Many couples make the mistake of thinking their stepfamily is no different from the traditional or first family unit. Failing to have a solid understanding of the significant differences between the two usually creates massive conflict and confusion.

Traditional families are born out of love, hope, and have strong biological and legal ties. The adults have time during the honeymoon period to establish family values, norms, roles and responsibilities, and to build a strong couple identity and relationship.

The children all live in one house and are members of one family unit. There are few, if any, loyalty issues. The children are treated equal; family and parental conflict is minimal. Family finances and inheritance are not usually issues.
Stepfamilies are born out of loss and grief due to family separation and divorce. Members of the extended family and community may not support the marriage.

There is no honeymoon period and the adults become 'instant parents'. The parent-child relationship pre-dates the couple relationship. These two factors make it very difficult for the adults to build the critically important couple relationship that is needed to stabilize the new family unit.

Not all family members of the stepfamily live in the same home and the children are often members of two or more families.

Planning family activities and events must take into consideration the children's other biological parent as well as visiting stepchildren.

Each adult feels differently about and is treated differently by the same child. There are complex loyalty issues and the stepchild may be hostile and reject the stepparent. Attachment and bonding may take years or may never happen between stepparent and stepchild.

The level of conflict in the stepfamilies is higher especially in the early years and is often related to finances, inheritance, child management, and differences in family values and culture

Becoming a Stepfamily

Each stepfamily goes through a own unique developmental process on their journey to becoming a stepfamily. The factors that influence the stepfamily journey are wide-ranging and varied. They include, but are not limited to, the following:

The level of awareness the adults have about stepfamily dynamics and relationships

The length of time each adult was a single parent

The length of time each the child lived with their single parent

The number and ages of the children each adult brings to the new family unit

The individual family culture and traits of the two single-family unit

The age and developmental stage of each family member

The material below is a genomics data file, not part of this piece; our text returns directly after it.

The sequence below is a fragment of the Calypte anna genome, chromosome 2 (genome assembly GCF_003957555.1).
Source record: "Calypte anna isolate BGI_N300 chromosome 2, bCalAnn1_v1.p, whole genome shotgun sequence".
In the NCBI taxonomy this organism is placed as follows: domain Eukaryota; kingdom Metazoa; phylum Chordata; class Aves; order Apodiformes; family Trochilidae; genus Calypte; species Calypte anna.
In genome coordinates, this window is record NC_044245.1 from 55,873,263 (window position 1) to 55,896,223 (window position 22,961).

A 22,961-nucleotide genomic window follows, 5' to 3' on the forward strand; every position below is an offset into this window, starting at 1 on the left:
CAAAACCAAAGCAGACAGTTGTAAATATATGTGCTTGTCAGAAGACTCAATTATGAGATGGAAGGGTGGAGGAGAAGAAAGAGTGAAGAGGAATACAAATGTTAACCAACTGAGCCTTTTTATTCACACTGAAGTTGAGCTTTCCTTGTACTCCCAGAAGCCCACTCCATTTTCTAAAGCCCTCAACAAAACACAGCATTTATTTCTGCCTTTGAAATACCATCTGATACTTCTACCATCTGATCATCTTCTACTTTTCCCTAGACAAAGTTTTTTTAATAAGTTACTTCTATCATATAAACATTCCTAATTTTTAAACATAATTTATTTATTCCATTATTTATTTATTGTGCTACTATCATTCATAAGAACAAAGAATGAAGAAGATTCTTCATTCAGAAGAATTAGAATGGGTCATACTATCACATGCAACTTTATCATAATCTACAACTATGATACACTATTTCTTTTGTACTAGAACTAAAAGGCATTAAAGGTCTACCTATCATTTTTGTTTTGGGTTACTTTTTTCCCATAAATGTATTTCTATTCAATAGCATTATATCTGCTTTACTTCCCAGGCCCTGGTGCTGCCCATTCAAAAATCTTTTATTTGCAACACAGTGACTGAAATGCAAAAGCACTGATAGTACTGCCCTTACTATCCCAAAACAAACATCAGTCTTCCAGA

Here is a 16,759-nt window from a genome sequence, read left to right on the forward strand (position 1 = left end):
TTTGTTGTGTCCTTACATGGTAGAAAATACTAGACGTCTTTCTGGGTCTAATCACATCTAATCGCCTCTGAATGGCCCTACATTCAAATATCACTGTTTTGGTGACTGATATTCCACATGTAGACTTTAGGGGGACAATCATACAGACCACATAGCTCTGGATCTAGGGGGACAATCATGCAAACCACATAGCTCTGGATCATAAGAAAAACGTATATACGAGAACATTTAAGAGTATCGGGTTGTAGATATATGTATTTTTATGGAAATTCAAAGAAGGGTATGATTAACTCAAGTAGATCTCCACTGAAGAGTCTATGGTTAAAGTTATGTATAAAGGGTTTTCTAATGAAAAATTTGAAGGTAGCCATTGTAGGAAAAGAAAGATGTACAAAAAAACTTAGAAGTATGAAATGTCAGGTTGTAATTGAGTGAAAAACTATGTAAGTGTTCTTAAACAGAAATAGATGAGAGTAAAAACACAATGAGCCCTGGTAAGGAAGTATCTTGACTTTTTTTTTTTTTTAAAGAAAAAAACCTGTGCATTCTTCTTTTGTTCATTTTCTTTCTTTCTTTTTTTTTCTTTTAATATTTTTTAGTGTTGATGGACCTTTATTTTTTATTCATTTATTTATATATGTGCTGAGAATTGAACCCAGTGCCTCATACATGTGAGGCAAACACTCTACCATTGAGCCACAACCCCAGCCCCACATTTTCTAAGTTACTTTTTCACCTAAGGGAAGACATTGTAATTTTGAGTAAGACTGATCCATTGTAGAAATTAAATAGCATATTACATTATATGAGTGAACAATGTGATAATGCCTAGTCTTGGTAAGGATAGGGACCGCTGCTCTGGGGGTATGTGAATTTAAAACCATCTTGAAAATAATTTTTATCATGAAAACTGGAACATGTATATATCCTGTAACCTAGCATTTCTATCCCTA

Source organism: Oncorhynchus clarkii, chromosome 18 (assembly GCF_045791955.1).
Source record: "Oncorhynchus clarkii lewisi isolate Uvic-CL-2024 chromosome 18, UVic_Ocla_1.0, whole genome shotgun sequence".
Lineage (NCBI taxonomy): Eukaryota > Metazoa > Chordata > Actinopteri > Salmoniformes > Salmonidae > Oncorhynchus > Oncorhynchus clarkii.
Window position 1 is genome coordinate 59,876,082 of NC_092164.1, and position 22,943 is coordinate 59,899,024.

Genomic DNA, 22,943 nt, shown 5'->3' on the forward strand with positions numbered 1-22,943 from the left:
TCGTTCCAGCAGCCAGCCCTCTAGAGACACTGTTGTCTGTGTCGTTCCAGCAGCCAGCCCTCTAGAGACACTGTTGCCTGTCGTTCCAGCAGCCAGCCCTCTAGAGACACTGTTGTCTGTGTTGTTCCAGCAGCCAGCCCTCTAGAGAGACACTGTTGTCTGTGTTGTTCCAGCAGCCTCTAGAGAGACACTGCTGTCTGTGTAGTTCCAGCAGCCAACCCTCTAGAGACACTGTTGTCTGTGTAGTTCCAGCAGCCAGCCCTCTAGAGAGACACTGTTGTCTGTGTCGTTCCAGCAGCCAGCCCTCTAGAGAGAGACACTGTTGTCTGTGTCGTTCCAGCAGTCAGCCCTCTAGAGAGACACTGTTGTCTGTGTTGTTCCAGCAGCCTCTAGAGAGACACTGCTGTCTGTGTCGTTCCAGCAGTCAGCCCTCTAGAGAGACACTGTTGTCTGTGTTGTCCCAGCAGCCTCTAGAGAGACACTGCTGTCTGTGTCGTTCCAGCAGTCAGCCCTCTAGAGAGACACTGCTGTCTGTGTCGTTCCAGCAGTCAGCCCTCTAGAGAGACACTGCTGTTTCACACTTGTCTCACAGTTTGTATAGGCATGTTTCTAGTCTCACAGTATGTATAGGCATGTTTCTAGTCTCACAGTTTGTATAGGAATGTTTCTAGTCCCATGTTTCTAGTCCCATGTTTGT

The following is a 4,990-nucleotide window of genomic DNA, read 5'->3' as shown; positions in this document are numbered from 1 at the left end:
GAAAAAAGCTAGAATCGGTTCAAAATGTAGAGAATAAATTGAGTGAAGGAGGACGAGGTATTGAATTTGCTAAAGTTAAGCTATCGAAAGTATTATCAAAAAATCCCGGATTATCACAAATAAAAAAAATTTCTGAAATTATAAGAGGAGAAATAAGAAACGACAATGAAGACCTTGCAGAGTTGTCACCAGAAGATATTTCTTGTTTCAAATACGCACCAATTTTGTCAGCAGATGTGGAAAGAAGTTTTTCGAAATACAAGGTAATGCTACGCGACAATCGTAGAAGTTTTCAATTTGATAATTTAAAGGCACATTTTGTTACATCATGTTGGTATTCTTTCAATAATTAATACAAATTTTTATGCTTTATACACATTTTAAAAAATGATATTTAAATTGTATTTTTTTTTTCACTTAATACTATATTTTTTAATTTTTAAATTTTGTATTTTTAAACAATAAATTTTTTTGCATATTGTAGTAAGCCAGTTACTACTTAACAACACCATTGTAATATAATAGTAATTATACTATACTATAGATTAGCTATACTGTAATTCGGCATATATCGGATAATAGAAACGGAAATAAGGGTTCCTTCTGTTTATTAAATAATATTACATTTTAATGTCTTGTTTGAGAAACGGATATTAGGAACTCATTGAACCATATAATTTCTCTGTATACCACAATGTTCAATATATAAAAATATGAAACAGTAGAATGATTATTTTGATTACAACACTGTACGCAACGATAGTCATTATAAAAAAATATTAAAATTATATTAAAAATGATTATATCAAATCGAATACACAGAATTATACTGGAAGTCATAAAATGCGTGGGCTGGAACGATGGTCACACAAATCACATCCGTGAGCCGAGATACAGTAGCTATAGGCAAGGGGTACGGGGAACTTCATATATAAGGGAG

Unresolved grief and loss issues

Individual temperament traits such as adaptability and flexibility

Communication, problem solving and conflict management skills

The level of acceptance and support from extended family, friends, and the community

The business of merging two single parent families

If you ask any successful business person if they would merge their business with another without prior discussion and a solid plan they would say NO!

Business and families who seek to expand and merge with another require careful planning.

Why? Each partner brings their own values, beliefs, roles, expectations, rituals, and ways of doing things. Each must negotiate these and other items and resolve conflicts before they will enjoy a mutually beneficial and trusting relationship.

Failing to find this middle ground may result in confusion, conflict, and the partnership may not survive - just like stepfamilies who fail to plan. Some stepfamilies may not survive the emotional turbulence while others eventually find their way out of the stepfamily maze.

If you are planning a stepfamily merger, do your homework. Research the issues and dynamics, attend a workshops, or talk with a qualified counsellor. The benefits will far outweigh the costs.

Author's Bio: 

DIANNE MARTIN, B.S.W., is a mom, stepmom and Certified Stepfamily Counselor residing on Vancouver Island, British Columbia. Canada.

Combining her intimate knowledge of stepfamily dynamics with her professional experience, Dianne offers a dynamic array of specialized counselling and educational programs for stepfamilies.

In addition to traditional counselling, Dianne also offers cybercounseling to Canadian stepfamilies and single parents planning to remarry. Visit her at www.